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Canada earns top marks for veterinary standards, still room for improvement

Canada earns top marks for veterinary standards, still room for improvement

OTTAWA - A new report card on animal health says Canada should beef up its quarantine measures and make sure there is no politicking in the food safety system.

The World Organization for Animal Health has just published its assessment of Canada's veterinary standards, focusing on farm animal welfare and disease control. Canada scored top marks overall, meeting the highest level of standard in 35 areas out of 45.

But the report card says there's some room for improvement if Canada wants to make its system air tight and criticism-proof.

The organization says Canada currently has no policy for "disease-free zoning" or compartmentalizing of land animals, as defined by the body, and that in a country as big as Canada with high value exports, there's a trade risk posed by the possibility of foreign animal disease.

While there is a zoning program in place for disease outbreaks, the organization recommends Canada develop a permanent program to help mitigate potential risks.

Jaspinder Komal, Canada's Chief Veterinary Officer, said Canadian Food Inspection Agency (CFIA) technical staff have already started working with industry partners to see how they can develop more extensive zoning measures.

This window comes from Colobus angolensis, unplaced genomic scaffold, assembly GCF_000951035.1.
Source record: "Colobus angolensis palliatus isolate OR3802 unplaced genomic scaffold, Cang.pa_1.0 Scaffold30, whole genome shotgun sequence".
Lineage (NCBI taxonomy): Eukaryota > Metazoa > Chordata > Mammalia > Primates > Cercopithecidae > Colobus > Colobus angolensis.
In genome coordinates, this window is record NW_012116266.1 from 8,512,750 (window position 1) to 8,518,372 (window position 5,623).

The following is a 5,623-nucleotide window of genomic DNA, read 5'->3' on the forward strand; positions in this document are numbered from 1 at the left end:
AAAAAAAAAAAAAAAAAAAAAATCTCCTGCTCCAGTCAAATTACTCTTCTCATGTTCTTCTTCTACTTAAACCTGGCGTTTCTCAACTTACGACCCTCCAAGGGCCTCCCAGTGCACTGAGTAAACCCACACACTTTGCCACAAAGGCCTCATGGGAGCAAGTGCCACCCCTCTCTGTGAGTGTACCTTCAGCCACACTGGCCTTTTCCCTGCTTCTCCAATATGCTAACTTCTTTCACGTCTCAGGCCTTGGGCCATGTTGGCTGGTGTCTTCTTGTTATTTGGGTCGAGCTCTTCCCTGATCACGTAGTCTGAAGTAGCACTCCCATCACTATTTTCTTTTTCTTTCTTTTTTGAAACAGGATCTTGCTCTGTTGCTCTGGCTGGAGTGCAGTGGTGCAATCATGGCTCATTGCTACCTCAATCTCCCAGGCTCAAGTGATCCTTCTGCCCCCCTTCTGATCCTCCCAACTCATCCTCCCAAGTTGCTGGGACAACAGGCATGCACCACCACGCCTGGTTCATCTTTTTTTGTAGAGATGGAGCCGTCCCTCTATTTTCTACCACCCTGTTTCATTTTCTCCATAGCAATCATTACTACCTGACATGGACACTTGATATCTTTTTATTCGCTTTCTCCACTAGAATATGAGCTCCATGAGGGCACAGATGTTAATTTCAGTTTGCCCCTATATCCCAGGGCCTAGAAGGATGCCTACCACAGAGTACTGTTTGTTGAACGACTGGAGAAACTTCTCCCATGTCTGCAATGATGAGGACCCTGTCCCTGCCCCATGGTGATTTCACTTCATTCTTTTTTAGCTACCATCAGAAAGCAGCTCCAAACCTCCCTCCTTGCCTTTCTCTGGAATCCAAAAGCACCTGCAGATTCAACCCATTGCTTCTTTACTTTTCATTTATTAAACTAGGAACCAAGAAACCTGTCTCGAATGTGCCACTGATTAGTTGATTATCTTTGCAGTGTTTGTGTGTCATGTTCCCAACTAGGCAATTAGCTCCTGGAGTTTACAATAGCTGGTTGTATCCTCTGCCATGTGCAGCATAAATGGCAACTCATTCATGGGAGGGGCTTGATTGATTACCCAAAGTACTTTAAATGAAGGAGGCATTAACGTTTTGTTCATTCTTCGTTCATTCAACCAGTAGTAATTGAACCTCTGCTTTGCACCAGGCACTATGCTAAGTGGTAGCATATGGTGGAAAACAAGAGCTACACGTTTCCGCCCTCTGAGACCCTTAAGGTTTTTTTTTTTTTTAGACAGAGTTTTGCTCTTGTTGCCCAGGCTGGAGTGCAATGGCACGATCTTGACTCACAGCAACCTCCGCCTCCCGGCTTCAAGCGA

The report also recommends measures to reduce "non-scientific" considerations that compromise policy decisions and to maintain independence, saying sometimes decision making is tainted by strong industry lobby groups.

But Komal insists the CFIA is an arm's-length organization that has adequate authority to make independent decisions and that there's no interference.

"There may be perceptions because different lobby groups will try and say, 'This is how we want things done,' but we continue to work on evidence-based, science-based processes," he said.

The assessment also found that while there are a number of disease surveillance programs in place, there is no central information system, which the international animal health organization said would improve efficiency. It also identified a need for a program that traces animals.

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